Xi Tauri

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ξ Tauri
Observation data
Epoch J2000.0      Equinox J2000.0
Constellation Taurus
Right ascension 03h 27m 10.151s[1]
Declination +09° 43′ 57.63″[1]
Apparent magnitude (V) 3.73
Characteristics
Spectral type B8Vn + B8Vn + B7Vn + F
Astrometry
Proper motion (μ) RA: 50.58 ± 1.48[1] mas/yr
Dec.: –39.54 ± 1.40[1] mas/yr
Parallax (π) 15.60 ± 1.04[1] mas
Distance 210 ± 10 ly
(64 ± 4 pc)
Orbit[2]
Primary ξ Tau Aa
Companion ξ Tau Ab
Period (P) 7.146651 ± 0.000010 d
Eccentricity (e) 0.0 ± 0.05
Inclination (i) 86.2 ± 0.5°
Longitude of the node (Ω) 350.5 ± 4.0°
Periastron epoch (T) JD 2448299.075 ± 0.010
Argument of periastron (ω)
(secondary)
90 ± 10°
Semi-amplitude (K1)
(primary)
89.1 ± 10.0 km/s
Orbit[2]
Primary ξ Tau Aa-Ab
Companion ξ Tau B
Period (P) 145.12 ± 0.055 d
Semi-major axis (a) 16.09 ± 0.18 mas
Eccentricity (e) 0.213 ± 0.007
Inclination (i) 87.07 ± 0.19°
Longitude of the node (Ω) 328.63 ± 0.38°
Periastron epoch (T) JD 2453712.90 ± 0.34
Argument of periastron (ω)
(secondary)
163.07 ± 0.13°
Semi-amplitude (K1)
(primary)
38.02 ± 5.0 km/s
Details[2]
ξ Tau Aa
Mass 2.29 ± 0.91 M
Radius 2.0 ± 0.2 R
Surface gravity (log g) 4.2 cgs
Temperature 9400 ± 500 K
Rotational velocity (v sin i) 33 ± 2 km/s
ξ Tau Ab
Mass 2.20 ± 0.78 M
Radius 1.5 ± 0.2 R
Surface gravity (log g) 4.2 cgs
Temperature 9200 ± 500 K
Rotational velocity (v sin i) 34 ± 2 km/s
ξ Tau B
Mass 3.08 ± 1.24 M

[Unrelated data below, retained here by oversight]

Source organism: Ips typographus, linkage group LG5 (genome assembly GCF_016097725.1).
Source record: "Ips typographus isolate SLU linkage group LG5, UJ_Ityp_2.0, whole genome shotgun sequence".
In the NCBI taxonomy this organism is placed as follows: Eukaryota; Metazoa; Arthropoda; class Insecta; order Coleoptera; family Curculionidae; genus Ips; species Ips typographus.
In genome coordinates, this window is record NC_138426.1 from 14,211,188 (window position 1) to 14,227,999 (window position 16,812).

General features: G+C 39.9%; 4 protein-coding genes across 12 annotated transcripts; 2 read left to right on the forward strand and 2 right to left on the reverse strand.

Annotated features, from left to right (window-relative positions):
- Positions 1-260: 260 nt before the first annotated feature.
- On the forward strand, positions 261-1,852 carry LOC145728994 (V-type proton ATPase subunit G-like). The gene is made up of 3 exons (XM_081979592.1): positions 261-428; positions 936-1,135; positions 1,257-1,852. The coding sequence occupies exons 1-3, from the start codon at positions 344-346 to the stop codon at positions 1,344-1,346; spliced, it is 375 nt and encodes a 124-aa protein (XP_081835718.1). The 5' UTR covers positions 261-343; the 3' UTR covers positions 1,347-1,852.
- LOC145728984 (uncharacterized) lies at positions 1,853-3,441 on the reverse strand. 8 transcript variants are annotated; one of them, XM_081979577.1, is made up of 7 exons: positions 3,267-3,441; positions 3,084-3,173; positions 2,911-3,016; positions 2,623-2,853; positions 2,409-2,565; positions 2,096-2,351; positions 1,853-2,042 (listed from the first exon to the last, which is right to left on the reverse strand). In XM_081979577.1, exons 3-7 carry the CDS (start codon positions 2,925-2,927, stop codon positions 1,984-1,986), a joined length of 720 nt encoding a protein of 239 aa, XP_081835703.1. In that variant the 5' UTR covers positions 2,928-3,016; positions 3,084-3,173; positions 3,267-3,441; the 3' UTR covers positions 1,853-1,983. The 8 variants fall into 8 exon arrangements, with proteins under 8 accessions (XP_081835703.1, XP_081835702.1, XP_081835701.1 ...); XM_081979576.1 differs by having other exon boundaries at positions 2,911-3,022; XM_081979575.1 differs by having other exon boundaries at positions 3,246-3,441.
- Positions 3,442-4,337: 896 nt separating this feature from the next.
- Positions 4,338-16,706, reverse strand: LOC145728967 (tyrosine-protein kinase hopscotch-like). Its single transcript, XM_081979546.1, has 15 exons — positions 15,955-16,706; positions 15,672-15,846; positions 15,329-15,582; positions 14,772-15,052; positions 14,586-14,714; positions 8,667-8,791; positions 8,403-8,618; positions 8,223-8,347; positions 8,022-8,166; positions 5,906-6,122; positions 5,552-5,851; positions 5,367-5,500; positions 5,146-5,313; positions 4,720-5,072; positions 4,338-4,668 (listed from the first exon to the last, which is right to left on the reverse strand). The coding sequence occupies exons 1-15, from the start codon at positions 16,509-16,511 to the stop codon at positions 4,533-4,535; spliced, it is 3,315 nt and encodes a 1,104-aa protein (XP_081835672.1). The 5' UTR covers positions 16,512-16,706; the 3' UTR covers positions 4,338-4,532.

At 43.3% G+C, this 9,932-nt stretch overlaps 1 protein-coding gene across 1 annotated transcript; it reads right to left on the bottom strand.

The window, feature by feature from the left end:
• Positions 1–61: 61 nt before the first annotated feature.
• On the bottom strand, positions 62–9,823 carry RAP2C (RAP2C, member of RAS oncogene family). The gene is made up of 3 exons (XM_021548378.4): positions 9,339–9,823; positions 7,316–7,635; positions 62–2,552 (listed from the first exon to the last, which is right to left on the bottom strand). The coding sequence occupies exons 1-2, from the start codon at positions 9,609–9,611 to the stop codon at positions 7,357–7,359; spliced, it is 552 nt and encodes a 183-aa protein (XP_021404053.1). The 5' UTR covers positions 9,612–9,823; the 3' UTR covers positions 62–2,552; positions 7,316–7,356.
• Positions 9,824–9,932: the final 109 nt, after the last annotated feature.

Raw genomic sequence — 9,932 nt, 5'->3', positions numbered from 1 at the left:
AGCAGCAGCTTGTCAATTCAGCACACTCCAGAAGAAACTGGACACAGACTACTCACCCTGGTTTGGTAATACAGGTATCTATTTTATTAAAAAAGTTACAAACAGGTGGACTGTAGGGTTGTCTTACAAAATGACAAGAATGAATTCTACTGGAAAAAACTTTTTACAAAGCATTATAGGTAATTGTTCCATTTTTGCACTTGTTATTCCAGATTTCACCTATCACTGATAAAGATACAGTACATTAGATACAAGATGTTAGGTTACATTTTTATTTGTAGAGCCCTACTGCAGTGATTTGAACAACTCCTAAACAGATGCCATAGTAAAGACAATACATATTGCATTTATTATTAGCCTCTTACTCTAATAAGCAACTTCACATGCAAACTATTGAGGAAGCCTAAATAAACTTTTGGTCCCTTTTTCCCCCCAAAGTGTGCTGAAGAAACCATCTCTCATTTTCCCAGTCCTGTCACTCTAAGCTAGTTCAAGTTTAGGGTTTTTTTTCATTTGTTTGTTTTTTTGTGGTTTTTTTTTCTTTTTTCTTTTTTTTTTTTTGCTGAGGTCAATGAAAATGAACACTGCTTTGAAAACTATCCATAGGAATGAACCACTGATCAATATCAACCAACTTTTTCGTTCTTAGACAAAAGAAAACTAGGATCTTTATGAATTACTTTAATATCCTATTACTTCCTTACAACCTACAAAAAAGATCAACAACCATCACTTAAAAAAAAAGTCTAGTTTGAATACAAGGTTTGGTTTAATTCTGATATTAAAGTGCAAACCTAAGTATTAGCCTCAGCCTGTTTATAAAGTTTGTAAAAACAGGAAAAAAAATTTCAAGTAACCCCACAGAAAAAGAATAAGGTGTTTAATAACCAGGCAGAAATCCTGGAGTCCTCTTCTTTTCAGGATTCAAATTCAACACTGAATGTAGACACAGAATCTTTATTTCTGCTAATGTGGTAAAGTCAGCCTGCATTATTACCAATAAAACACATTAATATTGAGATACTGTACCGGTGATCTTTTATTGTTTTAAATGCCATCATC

Surface gravity (log g) 4.3 ± 0.1 cgs
Temperature 15100 ± 200 K
Rotational velocity (v sin i) 246 ± 10 km/s
Other designations
2 Tau, HR 1038, HD 21364, BD+09° 439, HIP 16083, SAO 111195[3]
Database references
SIMBAD data

Xi Tauri (ξ Tau, ξ Tauri) is a hierarchical quadruple system[2] in the constellation Taurus.

Xi Tauri is a spectroscopic and eclipsing quadruple star. It consists of three blue-white B-type main sequence dwarfs. Two of the stars form an eclipsing binary system and revolve around each other once every 7.15 days. These in turn orbit the third star once every 145 days. The fourth star is a F star that orbits the other three stars in a roughly fifty-year period.[4] The mean combined apparent magnitude of the system is +3.73, but because the stars eclipse one another during their orbits, it is classified as a variable star, and its brightness varies from magnitude +3.70 to +3.79. Xi Tauri is approximately 210 light years from Earth.[1]

References[edit]

  1. ^ a b c d e f van Leeuwen, F. (2007). "Validation of the new Hipparcos reduction". Astronomy and Astrophysics. 474 (2): 653–664. Bibcode:2007A&A...474..653V. arXiv:0708.1752Freely accessible. doi:10.1051/0004-6361:20078357. Vizier catalog entry
  2. ^ a b c d Nemravová, J. A.; et al. (2013). "An Unusual Quadruple System ξ Tauri". Central European Astrophysical Bulletin. 37 (1): 207–216. Bibcode:2013CEAB...37..207N. 
  3. ^ "ksi Tau -- Star". SIMBAD Astronomical Database. Centre de données astronomiques de Strasbourg. Retrieved 2013-09-29. 
  4. ^ Rica Romero, F. M. (2010). "Orbital elements for eight binaries. Study of the nature of wide components. I" (PDF). Revista Mexicana de Astronomía y Astrofísica. 46: 263–277. Bibcode:2010RMxAA..46..263R.